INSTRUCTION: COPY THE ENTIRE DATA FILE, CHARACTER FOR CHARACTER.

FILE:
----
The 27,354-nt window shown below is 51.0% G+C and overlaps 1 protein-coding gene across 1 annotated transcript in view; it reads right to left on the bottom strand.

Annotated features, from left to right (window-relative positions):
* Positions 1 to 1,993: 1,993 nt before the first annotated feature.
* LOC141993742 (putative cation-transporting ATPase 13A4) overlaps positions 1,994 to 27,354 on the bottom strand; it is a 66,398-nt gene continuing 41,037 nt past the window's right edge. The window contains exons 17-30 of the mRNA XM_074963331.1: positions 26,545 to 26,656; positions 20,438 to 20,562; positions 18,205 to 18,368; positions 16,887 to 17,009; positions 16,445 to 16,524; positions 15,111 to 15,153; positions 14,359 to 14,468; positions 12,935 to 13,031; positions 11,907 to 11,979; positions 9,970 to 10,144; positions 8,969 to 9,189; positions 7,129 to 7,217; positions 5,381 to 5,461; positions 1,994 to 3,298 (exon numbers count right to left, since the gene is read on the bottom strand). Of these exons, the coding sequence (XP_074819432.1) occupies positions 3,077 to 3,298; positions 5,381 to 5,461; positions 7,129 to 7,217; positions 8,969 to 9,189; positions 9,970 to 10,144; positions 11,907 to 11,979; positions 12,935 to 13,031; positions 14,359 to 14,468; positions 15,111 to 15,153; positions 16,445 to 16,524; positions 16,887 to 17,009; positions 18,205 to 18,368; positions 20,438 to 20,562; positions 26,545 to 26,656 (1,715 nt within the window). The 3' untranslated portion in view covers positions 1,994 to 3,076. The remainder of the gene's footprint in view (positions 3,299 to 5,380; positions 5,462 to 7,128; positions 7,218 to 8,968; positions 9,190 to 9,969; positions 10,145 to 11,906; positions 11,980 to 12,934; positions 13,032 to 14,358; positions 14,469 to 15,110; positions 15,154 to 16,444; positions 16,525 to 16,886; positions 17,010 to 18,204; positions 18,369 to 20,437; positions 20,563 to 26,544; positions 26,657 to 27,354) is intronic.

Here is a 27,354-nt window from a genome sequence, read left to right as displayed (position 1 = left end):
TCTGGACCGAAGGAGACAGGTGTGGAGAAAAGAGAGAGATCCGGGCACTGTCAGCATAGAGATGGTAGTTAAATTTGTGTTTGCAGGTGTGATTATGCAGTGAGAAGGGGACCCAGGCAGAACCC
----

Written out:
The 27,354-nt window shown below is 51.0% G+C and overlaps 1 protein-coding gene across 1 annotated transcript in view; it reads right to left on the bottom strand.

Annotated features, from left to right (window-relative positions):
* Positions 1 to 1,993: 1,993 nt before the first annotated feature.
* LOC141993742 (putative cation-transporting ATPase 13A4) overlaps positions 1,994 to 27,354 on the bottom strand; it is a 66,398-nt gene continuing 41,037 nt past the window's right edge. The window contains exons 17-30 of the mRNA XM_074963331.1: positions 26,545 to 26,656; positions 20,438 to 20,562; positions 18,205 to 18,368; positions 16,887 to 17,009; positions 16,445 to 16,524; positions 15,111 to 15,153; positions 14,359 to 14,468; positions 12,935 to 13,031; positions 11,907 to 11,979; positions 9,970 to 10,144; positions 8,969 to 9,189; positions 7,129 to 7,217; positions 5,381 to 5,461; positions 1,994 to 3,298 (exon numbers count right to left, since the gene is read on the bottom strand). Of these exons, the coding sequence (XP_074819432.1) occupies positions 3,077 to 3,298; positions 5,381 to 5,461; positions 7,129 to 7,217; positions 8,969 to 9,189; positions 9,970 to 10,144; positions 11,907 to 11,979; positions 12,935 to 13,031; positions 14,359 to 14,468; positions 15,111 to 15,153; positions 16,445 to 16,524; positions 16,887 to 17,009; positions 18,205 to 18,368; positions 20,438 to 20,562; positions 26,545 to 26,656 (1,715 nt within the window). The 3' untranslated portion in view covers positions 1,994 to 3,076. The remainder of the gene's footprint in view (positions 3,299 to 5,380; positions 5,462 to 7,128; positions 7,218 to 8,968; positions 9,190 to 9,969; positions 10,145 to 11,906; positions 11,980 to 12,934; positions 13,032 to 14,358; positions 14,469 to 15,110; positions 15,154 to 16,444; positions 16,525 to 16,886; positions 17,010 to 18,204; positions 18,369 to 20,437; positions 20,563 to 26,544; positions 26,657 to 27,354) is intronic.

Here is a 27,354-nt window from a genome sequence, read left to right as displayed (position 1 = left end):
TCTGGACCGAAGGAGACAGGTGTGGAGAAAAGAGAGAGATCCGGGCACTGTCAGCATAGAGATGGTAGTTAAATTTGTGTTTGCAGGTGTGATTATGCAGTGAGAAGGGGACCCAGGCAGAACCC